CEO Insights

How to Find Money for Setting Up Your First Startup


You’ve spent years dreaming of this idea. You’ve done conducted countless hours of research about the industry and innovations you’d like to make. You’ve looked at every single competitor and figured out what you’ll do to change the game and send people running to your company. Now you just have to find all the money required to make it happen.

Starting a business is expensive, but you need to spend money to make money. It’s a matter of determining how much you need and figuring out the most appropriate avenues to get it from, even if you need to use a combination of methods to fund your dreams.

Through Loans
Loans seem to be the most obvious answer for funding a startup, but getting a loan is likely much more difficult than a first time entrepreneur may expect. Getting a second loan with a lender who has already had a pleasant experience working with you is a lot easier than breaking the ice. Many lenders are hesitant to loan startup capital to an entrepreneur because there is no financial history to consider.

Without a summary of transactions and profits, the lender cannot determine the level of risk involved. If you have outstanding credit and a substantial documented income, you might be able to secure a personal loan for your startup. Just be aware that obtaining a business loan might not be possible at the very beginning – put that idea on the backburner for when you need expansion capital after you’ve been open for a while.

With Investors
Investors exist within every single industry. As long as you have a comprehensive business plan, a thorough budget, and a map for your future, an investor will be willing to entertain you. Be sure that you can pitch confidently and that you have an answer for every important question regarding how much things cost, how much you’ll make, and how you intend to pay the investor back.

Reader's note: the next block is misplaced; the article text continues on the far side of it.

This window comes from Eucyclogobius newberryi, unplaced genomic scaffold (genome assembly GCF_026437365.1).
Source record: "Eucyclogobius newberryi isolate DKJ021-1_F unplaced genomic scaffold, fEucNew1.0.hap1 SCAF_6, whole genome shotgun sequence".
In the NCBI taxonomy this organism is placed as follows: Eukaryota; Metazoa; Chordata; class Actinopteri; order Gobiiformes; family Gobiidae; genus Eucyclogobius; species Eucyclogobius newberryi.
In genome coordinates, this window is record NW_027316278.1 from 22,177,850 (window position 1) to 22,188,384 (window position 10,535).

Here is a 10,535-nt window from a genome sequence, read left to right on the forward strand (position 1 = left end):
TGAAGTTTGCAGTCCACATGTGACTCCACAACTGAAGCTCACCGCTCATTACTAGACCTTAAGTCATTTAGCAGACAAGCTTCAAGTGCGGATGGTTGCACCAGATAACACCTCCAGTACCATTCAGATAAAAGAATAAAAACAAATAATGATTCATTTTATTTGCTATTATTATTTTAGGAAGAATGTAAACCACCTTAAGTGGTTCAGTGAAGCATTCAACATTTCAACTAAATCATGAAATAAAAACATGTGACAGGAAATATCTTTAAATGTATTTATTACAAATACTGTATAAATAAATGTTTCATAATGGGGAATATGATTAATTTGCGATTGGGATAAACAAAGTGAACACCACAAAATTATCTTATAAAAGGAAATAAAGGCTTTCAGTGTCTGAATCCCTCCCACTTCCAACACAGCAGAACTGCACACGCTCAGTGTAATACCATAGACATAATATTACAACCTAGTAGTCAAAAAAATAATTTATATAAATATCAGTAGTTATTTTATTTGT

One of the biggest advantages to working with a private investor that you won’t get with a standard business loan is the opportunity for mentorship. If you manage to secure an investor who has experience in your industry, he or she might be able to afford you with wisdom and suggestions that will help you succeed. At the end of the day, that investor wants to make money with you. Take their great advice.

Self Funding
Self funding seems like the most difficult way to go about getting your startup off the ground, but it does come with distinct advantages. If you have a low overhead startup, like a web based business or a solo operation, self funding typically won’t be exorbitantly expensive. Since you won’t have creditors or lenders on your back, you might even find a certain peace of mind comes from knowing your money and your business both belong to you.

Some people pull out their retirement funding early, or sell their properties to fund their startups. It’s a bold move, and it doesn’t always work. Before you take drastic measures, make sure you can actually afford those moves.

There’s always the option of generating additional income to offset the costs of your startup. Simple things, like freelancing or picking up gig jobs, can help you bring in enough to make ends meet. You can earn extra money through the sharing economy by renting out storage space in your home or office with relatively little effort on your part.

Most new entrepreneurs use a combination of methods to fund their startups. As long as you’re detailed with your budget, avoid taking more than you need, and thorough with your bookkeeping, you can use as many methods as you need. Just be sure to pay everyone back on time.


Sarah Kearns is a hard working mother of three daughters. She is a part of the team behind Parkhound - a place where you can find cheap parking spots. She loves cooking, reading history books and writing about green living.


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